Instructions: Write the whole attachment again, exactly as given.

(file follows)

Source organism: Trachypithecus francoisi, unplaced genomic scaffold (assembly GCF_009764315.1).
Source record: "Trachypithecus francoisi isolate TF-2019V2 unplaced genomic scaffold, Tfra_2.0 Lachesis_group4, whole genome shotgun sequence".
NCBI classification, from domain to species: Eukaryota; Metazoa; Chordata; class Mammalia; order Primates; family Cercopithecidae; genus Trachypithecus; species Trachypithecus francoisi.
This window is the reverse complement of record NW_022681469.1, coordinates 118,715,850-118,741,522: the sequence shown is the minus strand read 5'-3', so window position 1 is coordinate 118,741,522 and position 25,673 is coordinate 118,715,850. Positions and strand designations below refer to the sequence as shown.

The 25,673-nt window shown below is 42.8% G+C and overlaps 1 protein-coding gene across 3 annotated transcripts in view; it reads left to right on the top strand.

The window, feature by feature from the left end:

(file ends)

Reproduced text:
Source organism: Trachypithecus francoisi, unplaced genomic scaffold (assembly GCF_009764315.1).
Source record: "Trachypithecus francoisi isolate TF-2019V2 unplaced genomic scaffold, Tfra_2.0 Lachesis_group4, whole genome shotgun sequence".
NCBI classification, from domain to species: Eukaryota; Metazoa; Chordata; class Mammalia; order Primates; family Cercopithecidae; genus Trachypithecus; species Trachypithecus francoisi.
This window is the reverse complement of record NW_022681469.1, coordinates 118,715,850-118,741,522: the sequence shown is the minus strand read 5'-3', so window position 1 is coordinate 118,741,522 and position 25,673 is coordinate 118,715,850. Positions and strand designations below refer to the sequence as shown.

The 25,673-nt window shown below is 42.8% G+C and overlaps 1 protein-coding gene across 3 annotated transcripts in view; it reads left to right on the top strand.

The window, feature by feature from the left end: